Upon completing this section, you should be able to determine proper occasions for using the concrete saw.


The concrete saw is used to cut longitudinal and transverse joints in finished concrete pavements. The saw is small and can be operated by one person (figure 7-40). Once the cut has been started, the machine provides its own tractive power. A water spray is used to flush the saw cuttings from the cutting area and to cool the cutting blade.

Several types of blades are available. The most common blades have either diamond or Carborundum cutting surfaces. The diamond blade is used for cutting hard or old concrete; the Carborundum blade is used for cutting green concrete (under 30 hours old). Let’s take a closer look at these two blades.

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Figure 7-40.-Concrete saw.


Diamond blades have segments made from a sintered mixture of industrial diamonds and metal powders, which are brazed to a steel disk. They are generally used to cut old concrete, asphalt, and green concrete containing the harder aggregates. Diamond blades must always be used wet. Many grades of diamond blades are available to suit the conditions of the job.

Twelve-inch-diameter diamond blades are the most popular size. This size makes a cut about 3 1/4-inches deep. Larger-size blades are used for deeper cuts.


Low-cost, abrasive blades are now widely used to cut green concrete made with soft aggregates, such as limestone, dolomite, coral, or slag. These blades are made from a mixture of silicon carbide grains and a resin bond. This mixture is pressed and baked.  In many cases, some of the medium-hard aggregates can be cut if the step-cutting method is used. This method uses two or more saws to cut the same joint, each cutting only a part of the total depth. This principle is also used on the longitudinal saw, which has two individually adjustable cutting heads. When a total depth of 2 1/2 inches is to be cut, the leading blade cuts the first inch and the trailing blade, which is slightly narrower, cuts the remaining depth.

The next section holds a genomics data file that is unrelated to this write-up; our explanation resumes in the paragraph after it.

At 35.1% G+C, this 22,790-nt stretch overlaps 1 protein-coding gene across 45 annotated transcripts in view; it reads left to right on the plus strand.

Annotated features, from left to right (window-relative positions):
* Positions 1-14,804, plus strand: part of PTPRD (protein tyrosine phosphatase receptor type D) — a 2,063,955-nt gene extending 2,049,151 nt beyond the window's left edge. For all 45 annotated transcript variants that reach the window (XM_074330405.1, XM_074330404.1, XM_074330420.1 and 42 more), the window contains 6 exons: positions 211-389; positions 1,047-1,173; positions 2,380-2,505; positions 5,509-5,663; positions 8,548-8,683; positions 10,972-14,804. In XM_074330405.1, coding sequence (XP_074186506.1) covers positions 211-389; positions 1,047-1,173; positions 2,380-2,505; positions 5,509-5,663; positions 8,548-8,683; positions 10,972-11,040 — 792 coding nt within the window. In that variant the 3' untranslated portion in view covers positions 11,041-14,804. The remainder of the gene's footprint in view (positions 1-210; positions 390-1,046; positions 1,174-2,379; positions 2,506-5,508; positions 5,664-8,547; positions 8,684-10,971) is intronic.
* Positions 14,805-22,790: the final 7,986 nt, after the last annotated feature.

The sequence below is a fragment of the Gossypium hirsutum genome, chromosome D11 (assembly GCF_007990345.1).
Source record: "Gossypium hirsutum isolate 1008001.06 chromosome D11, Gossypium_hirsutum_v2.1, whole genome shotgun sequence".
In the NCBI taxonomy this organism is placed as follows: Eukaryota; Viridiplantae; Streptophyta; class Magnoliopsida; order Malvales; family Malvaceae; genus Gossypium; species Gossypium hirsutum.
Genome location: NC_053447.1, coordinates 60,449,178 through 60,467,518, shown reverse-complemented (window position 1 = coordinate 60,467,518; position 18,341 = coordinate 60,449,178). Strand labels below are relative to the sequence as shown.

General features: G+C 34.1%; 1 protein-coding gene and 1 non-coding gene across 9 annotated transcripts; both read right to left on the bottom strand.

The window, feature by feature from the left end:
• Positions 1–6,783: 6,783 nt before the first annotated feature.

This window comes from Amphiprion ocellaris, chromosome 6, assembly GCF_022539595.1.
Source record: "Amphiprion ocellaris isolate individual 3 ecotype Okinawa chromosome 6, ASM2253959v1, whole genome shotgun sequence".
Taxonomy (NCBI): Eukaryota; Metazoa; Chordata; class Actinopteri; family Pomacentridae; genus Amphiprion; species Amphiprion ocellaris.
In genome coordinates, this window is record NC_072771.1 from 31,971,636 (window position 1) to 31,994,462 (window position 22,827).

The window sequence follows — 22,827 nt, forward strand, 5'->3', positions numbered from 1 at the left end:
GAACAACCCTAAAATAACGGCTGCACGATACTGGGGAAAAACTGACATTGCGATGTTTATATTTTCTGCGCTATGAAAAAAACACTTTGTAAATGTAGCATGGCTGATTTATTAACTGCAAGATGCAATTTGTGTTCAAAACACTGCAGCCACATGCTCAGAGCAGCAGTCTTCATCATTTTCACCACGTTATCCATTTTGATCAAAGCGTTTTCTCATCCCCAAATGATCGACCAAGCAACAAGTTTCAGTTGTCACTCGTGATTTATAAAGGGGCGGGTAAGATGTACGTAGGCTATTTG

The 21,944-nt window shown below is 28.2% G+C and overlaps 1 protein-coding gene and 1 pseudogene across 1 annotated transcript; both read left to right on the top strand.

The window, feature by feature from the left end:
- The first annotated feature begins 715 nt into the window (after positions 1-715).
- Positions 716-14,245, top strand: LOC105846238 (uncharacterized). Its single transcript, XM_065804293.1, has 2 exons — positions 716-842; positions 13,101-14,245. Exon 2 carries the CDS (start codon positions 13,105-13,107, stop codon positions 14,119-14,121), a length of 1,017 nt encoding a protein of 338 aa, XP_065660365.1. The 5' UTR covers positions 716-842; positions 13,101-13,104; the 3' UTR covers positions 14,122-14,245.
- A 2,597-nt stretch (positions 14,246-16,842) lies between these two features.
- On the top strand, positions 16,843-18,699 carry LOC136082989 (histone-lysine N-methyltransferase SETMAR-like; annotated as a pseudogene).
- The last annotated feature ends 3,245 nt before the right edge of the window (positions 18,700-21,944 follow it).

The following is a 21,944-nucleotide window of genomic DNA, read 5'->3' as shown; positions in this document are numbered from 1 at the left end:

Abrasive blades come in 14- and 18-inch diameters. They are made in various thicknesses to cut joints from 1/4-inch to 1/2-inch wide.

When to Use

When is the best time to saw green concrete? In the case of abrasive blades, there is only one answer—as soon as the concrete can support the equipment and the joint can be cut with a minimum of chipping. In the case of diamond blades, two factors must be considered. In the interest of blade life, sawing should be delayed, but control of random cracking requires sawing at the transverse joints as early as possible. Where transverse joints are closely spaced, every second or third joint can be cut initially and the rest cut later. Sawing longitudinal joints can be delayed for 7 days or longer.

For proper operation and maintenance of the concrete saw, follow the manufacturer’s manual.